SWF Legitimacy: Process Over Substance?

Ashby Monk

In our latest paper, Gordon and I examine the ethical investment policies of Norway’s SWF and their role in securing domestic legitimacy. We conclude that Estlund’s notion of epistemic proceduralism is particularly appropriate in Norway, as it is a means of legitimating institutions by virtue of the processes used to represent the public interest rather than the functionality of those institutions against certain expected outcomes. As we argue in the paper:

“There is a paradox deeply embedded in the governance of the GPF-G. On one side of the equation, it is clear that the procedures developed to give effect to the public interest in ethics and global justice have been very important in representing shared commitments to Norway’s international obligations. The recommendations of the Council on Ethics on GPF-G investment are taken very seriously by the Ministry and serve as a vital element in screening and excluding companies from the GPF-G investment portfolio. But it should be obvious that naming and shaming hardly ever moves markets, and the instant Norway disinvests another investor takes its place. There is little evidence that naming and shaming increases the long-term cost-of-capital for the affected companies. Nonetheless, naming and shaming is an essential ingredient in their process-model of institutional legitimacy: the Council and its recommendations are meant to represent public values. Whether or not these recommendations exact a penalty on the targeted companies is less important.”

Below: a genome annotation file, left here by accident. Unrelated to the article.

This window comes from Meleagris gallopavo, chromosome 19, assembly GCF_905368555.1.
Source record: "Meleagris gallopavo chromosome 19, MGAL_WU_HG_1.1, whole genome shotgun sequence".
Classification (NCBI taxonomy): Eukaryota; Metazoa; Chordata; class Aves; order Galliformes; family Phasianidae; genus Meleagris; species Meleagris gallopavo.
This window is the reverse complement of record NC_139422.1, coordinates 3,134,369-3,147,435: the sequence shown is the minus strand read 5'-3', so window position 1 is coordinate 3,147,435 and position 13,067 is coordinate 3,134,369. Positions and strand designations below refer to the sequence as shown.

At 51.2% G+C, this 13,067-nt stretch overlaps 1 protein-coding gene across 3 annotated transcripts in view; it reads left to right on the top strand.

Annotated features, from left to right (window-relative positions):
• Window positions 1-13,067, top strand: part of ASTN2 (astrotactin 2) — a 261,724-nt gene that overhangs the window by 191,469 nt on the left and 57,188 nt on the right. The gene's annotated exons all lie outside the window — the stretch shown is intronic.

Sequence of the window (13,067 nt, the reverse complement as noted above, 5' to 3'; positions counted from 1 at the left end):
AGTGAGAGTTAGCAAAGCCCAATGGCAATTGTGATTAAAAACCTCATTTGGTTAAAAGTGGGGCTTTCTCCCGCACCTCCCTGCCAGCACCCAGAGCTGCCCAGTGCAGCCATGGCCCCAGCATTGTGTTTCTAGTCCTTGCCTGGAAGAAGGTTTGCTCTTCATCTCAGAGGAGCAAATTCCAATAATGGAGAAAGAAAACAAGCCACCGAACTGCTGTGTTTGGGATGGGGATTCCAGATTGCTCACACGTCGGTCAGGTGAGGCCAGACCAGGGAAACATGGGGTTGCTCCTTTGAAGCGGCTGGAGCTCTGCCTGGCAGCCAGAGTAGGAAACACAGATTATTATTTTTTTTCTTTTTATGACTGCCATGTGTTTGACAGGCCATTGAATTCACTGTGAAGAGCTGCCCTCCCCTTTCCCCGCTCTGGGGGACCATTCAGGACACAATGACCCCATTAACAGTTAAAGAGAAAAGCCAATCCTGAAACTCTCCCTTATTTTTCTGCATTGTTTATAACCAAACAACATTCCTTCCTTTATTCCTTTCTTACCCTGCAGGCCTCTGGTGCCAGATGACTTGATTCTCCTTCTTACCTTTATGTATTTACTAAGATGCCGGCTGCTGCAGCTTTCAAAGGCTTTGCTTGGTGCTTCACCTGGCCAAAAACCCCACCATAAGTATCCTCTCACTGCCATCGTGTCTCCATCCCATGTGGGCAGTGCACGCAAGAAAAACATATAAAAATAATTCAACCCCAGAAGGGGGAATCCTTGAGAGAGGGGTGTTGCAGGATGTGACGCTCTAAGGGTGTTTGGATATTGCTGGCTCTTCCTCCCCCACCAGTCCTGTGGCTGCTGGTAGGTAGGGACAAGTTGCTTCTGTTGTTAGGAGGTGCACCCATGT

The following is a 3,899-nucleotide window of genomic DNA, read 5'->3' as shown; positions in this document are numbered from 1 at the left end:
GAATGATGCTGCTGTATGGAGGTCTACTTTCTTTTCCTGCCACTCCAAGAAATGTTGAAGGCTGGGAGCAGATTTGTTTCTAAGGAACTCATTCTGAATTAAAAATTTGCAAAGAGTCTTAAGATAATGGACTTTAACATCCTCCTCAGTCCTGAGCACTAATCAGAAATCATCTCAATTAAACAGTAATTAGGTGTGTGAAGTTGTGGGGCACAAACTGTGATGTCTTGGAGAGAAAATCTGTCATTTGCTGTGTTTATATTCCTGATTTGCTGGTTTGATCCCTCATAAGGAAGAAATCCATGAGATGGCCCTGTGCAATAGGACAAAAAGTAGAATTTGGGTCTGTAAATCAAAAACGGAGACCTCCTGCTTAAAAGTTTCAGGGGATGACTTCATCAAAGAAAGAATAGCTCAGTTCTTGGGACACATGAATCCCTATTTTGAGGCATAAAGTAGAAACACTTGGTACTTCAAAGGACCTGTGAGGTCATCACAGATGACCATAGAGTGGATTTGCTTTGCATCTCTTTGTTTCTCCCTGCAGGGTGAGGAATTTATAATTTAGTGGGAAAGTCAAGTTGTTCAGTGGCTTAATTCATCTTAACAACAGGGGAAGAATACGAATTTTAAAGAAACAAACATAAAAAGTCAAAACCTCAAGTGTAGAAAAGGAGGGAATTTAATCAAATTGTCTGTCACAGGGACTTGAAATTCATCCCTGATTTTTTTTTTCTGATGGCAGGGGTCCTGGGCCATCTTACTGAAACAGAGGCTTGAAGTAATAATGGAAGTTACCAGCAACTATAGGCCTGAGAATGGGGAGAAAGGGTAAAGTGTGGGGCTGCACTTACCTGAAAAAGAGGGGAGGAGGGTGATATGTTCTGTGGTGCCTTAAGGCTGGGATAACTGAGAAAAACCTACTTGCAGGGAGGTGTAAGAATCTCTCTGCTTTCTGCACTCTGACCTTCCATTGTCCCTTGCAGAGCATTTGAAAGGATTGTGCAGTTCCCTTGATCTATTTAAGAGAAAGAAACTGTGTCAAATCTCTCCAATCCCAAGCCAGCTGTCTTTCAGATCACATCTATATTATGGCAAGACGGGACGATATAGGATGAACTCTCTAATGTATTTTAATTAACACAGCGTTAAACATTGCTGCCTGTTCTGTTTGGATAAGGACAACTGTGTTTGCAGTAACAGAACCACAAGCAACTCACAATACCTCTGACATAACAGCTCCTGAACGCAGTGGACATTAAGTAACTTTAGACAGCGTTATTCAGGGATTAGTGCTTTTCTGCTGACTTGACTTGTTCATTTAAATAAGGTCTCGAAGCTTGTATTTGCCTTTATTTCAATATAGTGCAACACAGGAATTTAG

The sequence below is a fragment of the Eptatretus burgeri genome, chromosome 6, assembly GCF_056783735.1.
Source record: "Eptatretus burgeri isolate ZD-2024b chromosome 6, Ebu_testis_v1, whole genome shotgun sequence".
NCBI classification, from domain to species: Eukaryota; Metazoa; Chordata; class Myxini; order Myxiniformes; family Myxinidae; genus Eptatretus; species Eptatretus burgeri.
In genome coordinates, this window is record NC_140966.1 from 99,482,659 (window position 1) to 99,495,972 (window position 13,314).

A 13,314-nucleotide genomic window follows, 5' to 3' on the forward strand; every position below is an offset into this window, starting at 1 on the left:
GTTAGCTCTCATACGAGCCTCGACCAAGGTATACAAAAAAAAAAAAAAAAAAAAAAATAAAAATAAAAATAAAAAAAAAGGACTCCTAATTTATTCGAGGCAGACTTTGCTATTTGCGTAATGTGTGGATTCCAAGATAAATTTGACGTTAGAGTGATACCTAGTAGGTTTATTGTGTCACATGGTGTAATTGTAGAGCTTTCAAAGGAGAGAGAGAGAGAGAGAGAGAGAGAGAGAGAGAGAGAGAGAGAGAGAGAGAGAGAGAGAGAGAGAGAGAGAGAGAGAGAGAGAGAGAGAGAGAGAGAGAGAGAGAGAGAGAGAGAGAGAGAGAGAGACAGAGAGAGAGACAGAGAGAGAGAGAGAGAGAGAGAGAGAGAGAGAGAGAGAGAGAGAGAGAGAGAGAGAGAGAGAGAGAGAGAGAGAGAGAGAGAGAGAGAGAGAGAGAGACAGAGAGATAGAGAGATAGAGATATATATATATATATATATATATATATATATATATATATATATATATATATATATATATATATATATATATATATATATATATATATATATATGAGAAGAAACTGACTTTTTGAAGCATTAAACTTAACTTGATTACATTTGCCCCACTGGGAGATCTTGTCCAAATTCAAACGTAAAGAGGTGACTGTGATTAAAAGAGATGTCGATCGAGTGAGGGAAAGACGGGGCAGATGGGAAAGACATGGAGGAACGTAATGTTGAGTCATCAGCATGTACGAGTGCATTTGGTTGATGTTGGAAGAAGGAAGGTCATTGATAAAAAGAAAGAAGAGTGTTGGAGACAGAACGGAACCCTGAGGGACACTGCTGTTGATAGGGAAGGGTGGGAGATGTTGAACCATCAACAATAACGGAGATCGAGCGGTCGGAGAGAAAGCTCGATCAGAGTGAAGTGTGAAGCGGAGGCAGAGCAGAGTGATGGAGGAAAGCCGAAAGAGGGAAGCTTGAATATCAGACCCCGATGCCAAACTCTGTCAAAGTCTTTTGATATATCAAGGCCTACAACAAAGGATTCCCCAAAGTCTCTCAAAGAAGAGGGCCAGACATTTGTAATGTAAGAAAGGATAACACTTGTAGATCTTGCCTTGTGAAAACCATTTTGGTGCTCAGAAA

1 Response to “SWF Legitimacy: Process Over Substance?”

  1. 1 rien huizer September 21, 2009 at 5:03 pm

    Looks like the Norwegians satisfy ethical needs in their community at negligible cost. But the (souvereign) Norwegian citizens, through their agents,are free to do whatever they like with their money. My concern would be that a modern, democratic country grants too much autonomy to agents inadvertedly.

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This website is a project of Professor Gordon L. Clark and Dr. Ashby Monk of the School of Geography and the Environment at the University of Oxford. Their research on sovereign wealth funds is funded by the Leverhulme Trust and The Rotman International Centre for Pension Management.

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